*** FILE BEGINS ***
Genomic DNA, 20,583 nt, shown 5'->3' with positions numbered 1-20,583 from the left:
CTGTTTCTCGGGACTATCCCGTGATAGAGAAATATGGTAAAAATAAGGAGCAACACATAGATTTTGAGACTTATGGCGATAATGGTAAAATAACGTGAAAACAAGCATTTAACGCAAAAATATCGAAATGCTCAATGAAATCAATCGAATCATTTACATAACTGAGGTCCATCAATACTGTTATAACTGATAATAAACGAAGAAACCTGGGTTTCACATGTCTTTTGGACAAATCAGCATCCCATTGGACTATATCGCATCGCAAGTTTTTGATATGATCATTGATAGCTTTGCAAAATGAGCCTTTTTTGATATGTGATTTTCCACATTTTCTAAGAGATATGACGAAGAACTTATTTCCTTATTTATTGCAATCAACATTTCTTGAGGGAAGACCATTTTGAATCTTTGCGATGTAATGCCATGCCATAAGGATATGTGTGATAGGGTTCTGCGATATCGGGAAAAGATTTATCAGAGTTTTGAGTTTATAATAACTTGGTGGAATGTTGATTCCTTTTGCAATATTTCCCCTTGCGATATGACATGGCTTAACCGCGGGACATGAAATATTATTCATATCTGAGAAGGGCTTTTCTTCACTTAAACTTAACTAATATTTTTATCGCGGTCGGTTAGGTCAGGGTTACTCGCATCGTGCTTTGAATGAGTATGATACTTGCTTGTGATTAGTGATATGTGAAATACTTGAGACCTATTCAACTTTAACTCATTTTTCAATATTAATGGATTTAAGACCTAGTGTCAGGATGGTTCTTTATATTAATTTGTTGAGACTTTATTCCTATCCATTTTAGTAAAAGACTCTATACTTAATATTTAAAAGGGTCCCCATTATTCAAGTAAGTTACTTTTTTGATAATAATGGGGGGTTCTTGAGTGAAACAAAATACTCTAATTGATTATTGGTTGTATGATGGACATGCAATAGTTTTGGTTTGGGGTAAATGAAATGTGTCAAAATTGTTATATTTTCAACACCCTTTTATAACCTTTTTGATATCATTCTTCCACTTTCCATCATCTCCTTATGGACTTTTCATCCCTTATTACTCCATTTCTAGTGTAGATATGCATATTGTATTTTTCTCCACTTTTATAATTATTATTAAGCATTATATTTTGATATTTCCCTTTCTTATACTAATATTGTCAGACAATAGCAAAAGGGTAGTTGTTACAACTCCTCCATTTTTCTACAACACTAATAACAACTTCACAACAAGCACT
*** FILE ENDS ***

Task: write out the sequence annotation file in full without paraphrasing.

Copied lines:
Genomic DNA, 20,583 nt, shown 5'->3' with positions numbered 1-20,583 from the left:
CTGTTTCTCGGGACTATCCCGTGATAGAGAAATATGGTAAAAATAAGGAGCAACACATAGATTTTGAGACTTATGGCGATAATGGTAAAATAACGTGAAAACAAGCATTTAACGCAAAAATATCGAAATGCTCAATGAAATCAATCGAATCATTTACATAACTGAGGTCCATCAATACTGTTATAACTGATAATAAACGAAGAAACCTGGGTTTCACATGTCTTTTGGACAAATCAGCATCCCATTGGACTATATCGCATCGCAAGTTTTTGATATGATCATTGATAGCTTTGCAAAATGAGCCTTTTTTGATATGTGATTTTCCACATTTTCTAAGAGATATGACGAAGAACTTATTTCCTTATTTATTGCAATCAACATTTCTTGAGGGAAGACCATTTTGAATCTTTGCGATGTAATGCCATGCCATAAGGATATGTGTGATAGGGTTCTGCGATATCGGGAAAAGATTTATCAGAGTTTTGAGTTTATAATAACTTGGTGGAATGTTGATTCCTTTTGCAATATTTCCCCTTGCGATATGACATGGCTTAACCGCGGGACATGAAATATTATTCATATCTGAGAAGGGCTTTTCTTCACTTAAACTTAACTAATATTTTTATCGCGGTCGGTTAGGTCAGGGTTACTCGCATCGTGCTTTGAATGAGTATGATACTTGCTTGTGATTAGTGATATGTGAAATACTTGAGACCTATTCAACTTTAACTCATTTTTCAATATTAATGGATTTAAGACCTAGTGTCAGGATGGTTCTTTATATTAATTTGTTGAGACTTTATTCCTATCCATTTTAGTAAAAGACTCTATACTTAATATTTAAAAGGGTCCCCATTATTCAAGTAAGTTACTTTTTTGATAATAATGGGGGGTTCTTGAGTGAAACAAAATACTCTAATTGATTATTGGTTGTATGATGGACATGCAATAGTTTTGGTTTGGGGTAAATGAAATGTGTCAAAATTGTTATATTTTCAACACCCTTTTATAACCTTTTTGATATCATTCTTCCACTTTCCATCATCTCCTTATGGACTTTTCATCCCTTATTACTCCATTTCTAGTGTAGATATGCATATTGTATTTTTCTCCACTTTTATAATTATTATTAAGCATTATATTTTGATATTTCCCTTTCTTATACTAATATTGTCAGACAATAGCAAAAGGGTAGTTGTTACAACTCCTCCATTTTTCTACAACACTAATAACAACTTCACAACAAGCACT